Location: Wharton Room, All Souls College, Oxford
Date: 13 May 2017 (11 - 5:30pm)
Brian Rabern, Edinburgh
Paolo Santorio, Leeds
Una Stojnić, NYU/Columbia
Nathan Klinedinst, UCL
Daniel Rothschild, UCL
Alex Silk, Birmingham
10:45-12:30 Paolo Santorio, Context-Free Semantics
Abstract: Kaplan famously asserted that natural language (or at least, English) contains no context-shifting operators—what he dubs “monsters”. The claim has generated much controversy, partly because it’s unclear what it amounts to. Interpretations of it vary widely, ranging from ones that make it into a conceptual truth (Stalnaker) to ones that make it patently false (Rabern and Ball). I suggest that the way to make the claim both theoretically interesting and empirically substantial is to shift attention to a different question. Rather than “Are there monsters in language L?”, the question that carves conceptual space at the joints is “Is language L monstrous?”—where a language is monstrous iff all the contextual parameters it exploits are (in principle) shiftable. I argue that (i) this makes best sense both of Kaplan’s claim about monsters and of his opposition to them, and (ii) that, in combination with recent empirical work, it shows that Kaplan-style semantic frameworks should be dropped, and we should revert to simple double-indexing frameworks.
Comments: Anders Schoubye
1:30-3:15 Una Stojnic, Context and The Grammar of Prominence
Abstract: The received view, going back to at least Grice and Kaplan is that the resolution of context-sensitivity is at least partly determined by the non-linguistic features of utterance. If I say ‘That’s lovely’ what ‘That’ picks out is ultimately determined by my referential and communicative intentions, and my interlocutors are to use whatever epistemic cues the context makes available to identify my intention. While the standard view is prima facie appealing, I argue it is mistaken. I develop and defend a formal theory of context according to which context-sensitivity resolution is a matter of a set of linguistic rules governing prominence of candidate resolutions in a discourse. This constrains the role of context, both in linguistic analyses and in philosophical argumentation in ways that avoid some of the major problems for standard contextualism.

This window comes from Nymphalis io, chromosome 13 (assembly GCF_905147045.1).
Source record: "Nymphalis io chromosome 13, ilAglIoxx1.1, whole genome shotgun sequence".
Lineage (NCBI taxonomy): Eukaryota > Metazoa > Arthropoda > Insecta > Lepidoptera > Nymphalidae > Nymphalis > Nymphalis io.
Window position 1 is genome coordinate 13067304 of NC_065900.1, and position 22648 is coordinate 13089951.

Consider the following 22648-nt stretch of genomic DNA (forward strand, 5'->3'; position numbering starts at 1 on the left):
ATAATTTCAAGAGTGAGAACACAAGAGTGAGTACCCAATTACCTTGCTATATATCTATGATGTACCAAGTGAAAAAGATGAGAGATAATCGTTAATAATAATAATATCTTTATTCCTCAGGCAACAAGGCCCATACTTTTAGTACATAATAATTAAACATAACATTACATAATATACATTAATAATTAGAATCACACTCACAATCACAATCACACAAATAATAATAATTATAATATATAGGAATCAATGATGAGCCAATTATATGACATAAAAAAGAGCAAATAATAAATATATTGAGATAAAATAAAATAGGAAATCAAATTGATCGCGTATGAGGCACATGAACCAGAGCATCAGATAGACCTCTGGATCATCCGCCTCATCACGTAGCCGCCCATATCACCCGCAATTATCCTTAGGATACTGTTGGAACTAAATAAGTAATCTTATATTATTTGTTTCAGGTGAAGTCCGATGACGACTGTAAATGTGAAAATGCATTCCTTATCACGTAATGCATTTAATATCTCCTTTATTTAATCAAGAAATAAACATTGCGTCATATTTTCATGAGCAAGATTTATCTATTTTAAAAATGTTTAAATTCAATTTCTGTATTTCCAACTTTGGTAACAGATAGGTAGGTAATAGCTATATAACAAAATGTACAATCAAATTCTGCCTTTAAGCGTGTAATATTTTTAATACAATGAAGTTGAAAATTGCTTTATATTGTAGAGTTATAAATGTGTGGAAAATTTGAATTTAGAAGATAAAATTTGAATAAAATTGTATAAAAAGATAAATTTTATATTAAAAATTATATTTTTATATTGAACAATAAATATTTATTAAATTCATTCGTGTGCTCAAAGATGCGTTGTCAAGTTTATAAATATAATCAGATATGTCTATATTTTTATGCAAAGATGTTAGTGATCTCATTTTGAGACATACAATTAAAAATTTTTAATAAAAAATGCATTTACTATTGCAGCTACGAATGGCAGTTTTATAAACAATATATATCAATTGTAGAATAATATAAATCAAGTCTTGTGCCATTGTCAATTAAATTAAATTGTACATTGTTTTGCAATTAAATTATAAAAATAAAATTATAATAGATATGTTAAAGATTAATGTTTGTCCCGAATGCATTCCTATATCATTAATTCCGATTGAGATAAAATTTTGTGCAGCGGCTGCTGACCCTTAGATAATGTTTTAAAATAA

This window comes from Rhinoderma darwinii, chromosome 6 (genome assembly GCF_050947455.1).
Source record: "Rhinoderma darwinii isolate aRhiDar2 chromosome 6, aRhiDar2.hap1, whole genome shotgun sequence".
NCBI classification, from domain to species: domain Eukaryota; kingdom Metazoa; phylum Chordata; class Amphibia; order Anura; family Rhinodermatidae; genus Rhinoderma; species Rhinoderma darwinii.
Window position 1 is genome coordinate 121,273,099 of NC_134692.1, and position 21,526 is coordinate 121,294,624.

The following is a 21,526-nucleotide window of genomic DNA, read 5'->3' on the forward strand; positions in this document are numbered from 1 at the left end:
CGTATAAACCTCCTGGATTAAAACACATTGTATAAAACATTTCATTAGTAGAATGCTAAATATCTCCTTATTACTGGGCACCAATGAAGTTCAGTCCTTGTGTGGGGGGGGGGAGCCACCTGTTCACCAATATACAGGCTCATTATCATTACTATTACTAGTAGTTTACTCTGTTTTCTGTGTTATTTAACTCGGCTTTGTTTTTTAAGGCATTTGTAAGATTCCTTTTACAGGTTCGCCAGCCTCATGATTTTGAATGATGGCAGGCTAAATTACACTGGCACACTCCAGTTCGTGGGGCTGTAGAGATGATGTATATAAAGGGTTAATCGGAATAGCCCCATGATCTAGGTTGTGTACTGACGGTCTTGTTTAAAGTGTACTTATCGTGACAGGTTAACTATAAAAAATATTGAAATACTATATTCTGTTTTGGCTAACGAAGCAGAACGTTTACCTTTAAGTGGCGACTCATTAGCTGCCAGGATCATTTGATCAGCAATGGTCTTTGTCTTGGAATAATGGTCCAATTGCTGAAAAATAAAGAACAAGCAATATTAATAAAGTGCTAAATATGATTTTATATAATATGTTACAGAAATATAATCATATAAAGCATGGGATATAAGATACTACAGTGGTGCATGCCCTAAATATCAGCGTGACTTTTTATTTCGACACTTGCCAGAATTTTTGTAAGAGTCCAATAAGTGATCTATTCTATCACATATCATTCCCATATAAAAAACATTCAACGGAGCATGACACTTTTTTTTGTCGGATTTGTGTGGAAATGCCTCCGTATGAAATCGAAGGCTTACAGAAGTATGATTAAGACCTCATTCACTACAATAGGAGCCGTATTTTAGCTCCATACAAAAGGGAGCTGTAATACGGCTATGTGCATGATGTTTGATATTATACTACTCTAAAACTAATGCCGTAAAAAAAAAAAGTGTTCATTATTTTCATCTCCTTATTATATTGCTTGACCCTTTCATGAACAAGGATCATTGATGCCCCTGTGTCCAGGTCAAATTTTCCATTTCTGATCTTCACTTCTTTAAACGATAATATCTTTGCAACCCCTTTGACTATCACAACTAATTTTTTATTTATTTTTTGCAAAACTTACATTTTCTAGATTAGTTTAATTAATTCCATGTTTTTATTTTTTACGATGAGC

Comments: Ethan Nowak
3:45-5:30 Brian Rabern, The myth of occurrence-based semantics
Abstract: The principle of compositionality requires that the meaning of a complex remains the same after substitution of synonymous expressions. Theorists have been largely successful in providing compositional treatments of various problematic constructions, but certain recalcitrant cases remain. The apparent counterexamples to compositionality seem to force a theoretical choice: either apparent synonyms are not synonyms or synonyms do not syntactically occur where they appear to occur. Some have seen in Frege a doctrine of occurrence-based semantics, which provides an attractive alternative. According to this Fregean doctrine, the Bedeutung of an expression is sensitive to the linguistic context it is embedded in. It is thought that this doctrine can retain the relevant claims about synonymy and substitution (but relativized to an occurrence), while respecting the compositionality principle. Proponents of occurrence-based semantics promise liberation from the constraints of standard semantics. Thus, Salmon (2006) and more recently Glanzberg and King (manuscript) offer an occurrence-based alternative for variable-binding, which promises to avoid the unpalatable consequences of the standard approaches. Similarly, Pagin and Westerståhl (2010) argue that an occurrence-based semantics delivers a compositional account of quotation. We argue that the idea that there is a Frege-inspired occurrence-based semantics which provides an alternative to the standard expression-based semantics is a myth.
Comments: Nathan Klinedinst
5:30-6:30 Drinks reception
Sponsored by the UK Arts and Humanities Research Council Grant AH/N001877/1